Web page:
Sunday, December 4, 2011

2011 Pioneer: Larry Wark

Each year for the past 39 years the Broward County Historical Commission has honored pioneers from the various cities and historical organizations throughout the County. The 2011 Broward County Historical Commission Pioneer Day was held on Saturday, December 3, 2011 at the History Center in downtown Ft. Lauderdale.

The City of Tamarac's 2011 Pioneer honoree is Larry Wark.

2011 City of Tamarac Pioneer Larry Wark pictured with Mayor Pamela Bushnell and his wife Letty and her sister Lita.

Pioneer’s Name:
Lawrence (“Larry”) Bernard Wark

Place of Birth:
Albany, New York

Date of Arrival in Broward County:

Method of Arrival:
Drove down in a 1960 Oldsmobile. Was an Insurance Investigator in Albany, NY; transferred to Florida in 1964.

Name of Spouse:
Leticia “Letty” Wark

Marines: 1952 – 1955 (Served in Korean War)

Reminiscences on life in Broward County/Tamarac:
Larry, a former police officer from Rensselaer, New York had an opportunity to transfer to South Florida in 1964 as an Insurance Investigator.

In 1968 the City of Tamarac hired Elis Devoe, the ex-chief of police from Lighthouse Point, as it’s first Police Chief. Chief Elis’ was responsible for forming the City’s first Police Department of which Larry Wark was hired as the first police patrolman; with badge #1!

After approximately six months on the job, the State determined that Larry had to attend the Florida Police Academy, but unfortunately the City of Tamarac did not have the funds to send him so he had to leave the job. After his tenure with the City of Tamarac, Larry went to work as a uniformed police officer, and then detective, for the City of Lauderdale Lakes. From there he went on to be elected to the City Council of Lauderdale Lakes – during his service as Councilman, Larry served as the Chairman of the Public Safety. At the same time he started his own business as a private investigation and security guard agency.

Larry is now semi-retired, however he continues to serve as a security instructor for Corporate Security Academy in Ft. Lauderdale, Florida.

Larry has resided in the Mainlands Community of Tamarac for the past eight years with his wife of seventeen years, Leticia.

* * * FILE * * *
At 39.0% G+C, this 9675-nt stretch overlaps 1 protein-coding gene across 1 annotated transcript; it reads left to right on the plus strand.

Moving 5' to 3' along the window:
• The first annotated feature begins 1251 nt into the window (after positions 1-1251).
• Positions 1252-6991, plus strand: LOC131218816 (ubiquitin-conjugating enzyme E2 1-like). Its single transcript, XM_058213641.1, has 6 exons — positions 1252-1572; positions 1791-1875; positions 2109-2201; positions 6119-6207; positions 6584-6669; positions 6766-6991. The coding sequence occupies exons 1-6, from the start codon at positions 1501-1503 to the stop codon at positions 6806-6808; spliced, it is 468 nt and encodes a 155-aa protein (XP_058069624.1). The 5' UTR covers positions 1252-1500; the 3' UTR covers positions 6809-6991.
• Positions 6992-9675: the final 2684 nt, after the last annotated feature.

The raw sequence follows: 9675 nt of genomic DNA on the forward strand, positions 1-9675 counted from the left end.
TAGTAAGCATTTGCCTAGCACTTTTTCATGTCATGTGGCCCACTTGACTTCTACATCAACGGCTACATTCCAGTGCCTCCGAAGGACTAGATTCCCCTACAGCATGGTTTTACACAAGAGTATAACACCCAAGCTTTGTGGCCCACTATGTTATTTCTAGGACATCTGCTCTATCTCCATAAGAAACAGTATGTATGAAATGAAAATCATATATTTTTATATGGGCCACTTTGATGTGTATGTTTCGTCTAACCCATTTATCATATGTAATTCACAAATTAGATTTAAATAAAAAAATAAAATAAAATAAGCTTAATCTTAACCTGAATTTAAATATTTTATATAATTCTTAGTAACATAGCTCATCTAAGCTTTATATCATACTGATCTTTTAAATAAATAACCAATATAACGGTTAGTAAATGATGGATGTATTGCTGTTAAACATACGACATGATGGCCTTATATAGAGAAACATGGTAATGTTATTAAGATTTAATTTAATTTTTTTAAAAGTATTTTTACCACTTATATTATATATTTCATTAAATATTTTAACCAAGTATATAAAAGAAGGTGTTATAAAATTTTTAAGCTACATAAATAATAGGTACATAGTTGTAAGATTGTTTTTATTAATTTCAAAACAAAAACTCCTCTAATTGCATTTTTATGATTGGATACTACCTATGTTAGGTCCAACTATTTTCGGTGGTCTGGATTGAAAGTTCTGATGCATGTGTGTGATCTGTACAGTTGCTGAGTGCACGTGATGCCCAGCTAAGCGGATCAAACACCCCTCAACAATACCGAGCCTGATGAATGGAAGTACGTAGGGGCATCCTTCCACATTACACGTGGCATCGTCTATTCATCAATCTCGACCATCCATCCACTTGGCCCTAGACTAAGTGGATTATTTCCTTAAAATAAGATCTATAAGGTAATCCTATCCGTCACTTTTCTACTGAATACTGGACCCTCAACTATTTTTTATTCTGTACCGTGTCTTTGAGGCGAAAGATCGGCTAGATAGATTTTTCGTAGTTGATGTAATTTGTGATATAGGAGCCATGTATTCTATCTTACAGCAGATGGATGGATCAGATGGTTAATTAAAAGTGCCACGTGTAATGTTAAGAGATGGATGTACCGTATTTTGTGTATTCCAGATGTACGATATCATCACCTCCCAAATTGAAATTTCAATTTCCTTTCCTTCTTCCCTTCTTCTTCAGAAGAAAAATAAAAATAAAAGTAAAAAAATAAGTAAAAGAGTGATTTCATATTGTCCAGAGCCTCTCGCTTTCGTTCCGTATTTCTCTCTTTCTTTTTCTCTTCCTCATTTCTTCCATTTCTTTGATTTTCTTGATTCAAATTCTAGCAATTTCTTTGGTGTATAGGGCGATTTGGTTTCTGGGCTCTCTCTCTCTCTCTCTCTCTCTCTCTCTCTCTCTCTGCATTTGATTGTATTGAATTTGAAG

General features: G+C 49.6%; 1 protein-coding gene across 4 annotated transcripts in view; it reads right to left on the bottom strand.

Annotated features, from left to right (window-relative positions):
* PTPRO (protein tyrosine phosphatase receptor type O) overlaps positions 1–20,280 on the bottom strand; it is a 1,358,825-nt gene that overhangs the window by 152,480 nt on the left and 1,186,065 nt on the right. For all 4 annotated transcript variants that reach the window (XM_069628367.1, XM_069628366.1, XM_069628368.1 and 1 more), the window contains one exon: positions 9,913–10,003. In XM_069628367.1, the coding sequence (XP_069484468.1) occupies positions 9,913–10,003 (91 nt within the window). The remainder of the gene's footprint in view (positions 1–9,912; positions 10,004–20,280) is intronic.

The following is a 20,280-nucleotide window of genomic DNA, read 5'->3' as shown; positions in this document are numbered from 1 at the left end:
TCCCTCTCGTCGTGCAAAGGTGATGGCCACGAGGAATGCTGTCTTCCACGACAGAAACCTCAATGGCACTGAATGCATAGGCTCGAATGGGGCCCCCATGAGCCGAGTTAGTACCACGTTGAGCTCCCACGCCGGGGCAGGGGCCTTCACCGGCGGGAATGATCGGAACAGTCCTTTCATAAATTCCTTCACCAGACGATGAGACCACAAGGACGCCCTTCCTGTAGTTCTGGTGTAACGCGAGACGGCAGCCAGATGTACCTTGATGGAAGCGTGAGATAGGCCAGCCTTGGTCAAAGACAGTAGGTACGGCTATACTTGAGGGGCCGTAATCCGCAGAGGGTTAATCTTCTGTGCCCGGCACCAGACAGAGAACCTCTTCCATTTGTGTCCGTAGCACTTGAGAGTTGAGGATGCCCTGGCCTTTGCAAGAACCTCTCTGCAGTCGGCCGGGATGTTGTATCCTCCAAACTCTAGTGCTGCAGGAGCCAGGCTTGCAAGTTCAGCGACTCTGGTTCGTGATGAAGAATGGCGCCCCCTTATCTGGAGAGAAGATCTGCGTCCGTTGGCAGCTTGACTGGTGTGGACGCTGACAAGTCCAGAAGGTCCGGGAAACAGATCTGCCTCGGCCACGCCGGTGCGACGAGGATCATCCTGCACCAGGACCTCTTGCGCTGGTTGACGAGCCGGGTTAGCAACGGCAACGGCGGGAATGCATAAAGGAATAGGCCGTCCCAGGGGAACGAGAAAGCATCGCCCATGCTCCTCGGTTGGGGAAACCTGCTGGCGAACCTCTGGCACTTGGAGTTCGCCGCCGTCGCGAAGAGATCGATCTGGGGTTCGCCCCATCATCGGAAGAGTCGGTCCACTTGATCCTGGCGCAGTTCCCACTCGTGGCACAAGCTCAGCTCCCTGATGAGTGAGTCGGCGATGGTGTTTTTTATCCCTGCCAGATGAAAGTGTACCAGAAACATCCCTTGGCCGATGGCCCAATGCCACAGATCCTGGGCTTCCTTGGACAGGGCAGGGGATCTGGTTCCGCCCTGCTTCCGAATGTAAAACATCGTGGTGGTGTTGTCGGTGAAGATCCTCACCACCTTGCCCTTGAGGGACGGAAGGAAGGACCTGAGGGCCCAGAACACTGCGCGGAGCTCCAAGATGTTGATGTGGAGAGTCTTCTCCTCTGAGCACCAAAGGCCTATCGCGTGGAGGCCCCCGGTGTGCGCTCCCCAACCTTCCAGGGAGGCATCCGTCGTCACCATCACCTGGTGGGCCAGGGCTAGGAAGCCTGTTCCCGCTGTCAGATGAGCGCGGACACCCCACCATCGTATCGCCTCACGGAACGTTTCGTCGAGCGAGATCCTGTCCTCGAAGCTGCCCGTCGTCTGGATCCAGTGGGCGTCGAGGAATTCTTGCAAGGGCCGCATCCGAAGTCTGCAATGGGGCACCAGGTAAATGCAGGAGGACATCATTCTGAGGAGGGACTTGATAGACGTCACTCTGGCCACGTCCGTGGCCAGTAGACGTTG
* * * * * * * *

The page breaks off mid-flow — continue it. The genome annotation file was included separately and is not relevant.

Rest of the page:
With regards to his time with the City of Tamarac’s Police Department, Larry recalls a couple of specific stories:

“Back in my day with the Tamarac Police Department, most of the City was under construction. The majority of our police functions consisting patrolling the City keeping watch on the shadows of the many partially built homes. We occasionally wrote up traffic violations and on occasion deterred theft of construction materials. I can remember killing 5 ½ foot rattle snake on the dirt road cutting (Commercial Boulevard) in the swampy area of now University Drive.”


“My first arrest as a Tamarac Officer was of a rape suspect who threw his victim from a speeding car. Back then we were on the same radio frequency as the Sheriff’s Office. One late night a BOLO (‘Be On The Lookout’) came over advising a suspect, driving a white Chevy, could be headed West. On patrol, I spotted the vehicle, gave chase and caught the suspect as he pulled into a dead end road. This was really exciting, and a bit nerve wracking, since it was my first arrest since working on the force back in New York!”

Friday, August 19, 2011

Tamarac's Public Art

The Tamarac Historical Society is proud to present a new display at City Hall (7525 N.W. 88th Avenue): Public Art in Tamarac. We invite you to stop by to see the new display in the atrium… and to learn about our City’s impressive art collection!

The Public Art Program was approved by the City Commission in May 2004. The intent and purpose of the City’s Public Art Program is to further the commitment of the city to provide art to beautify the appearance of the city, commemorate the city’s history and to enhance cultural opportunities throughout the city.

A public art in Tamarac is paid for using the Public Art Fund, which established as part of the Public Art Ordinance. This ordinance requires that 1% of the construction value of new projects or improvements be set aside for public art. These funds can not be used by the City for any other purpose and, if they go unused, must be returned to the developer or property owner.

The city’s current art collection includes 2 murals from Broward County Public Art and 6 additional sculptures placed around the city. These include: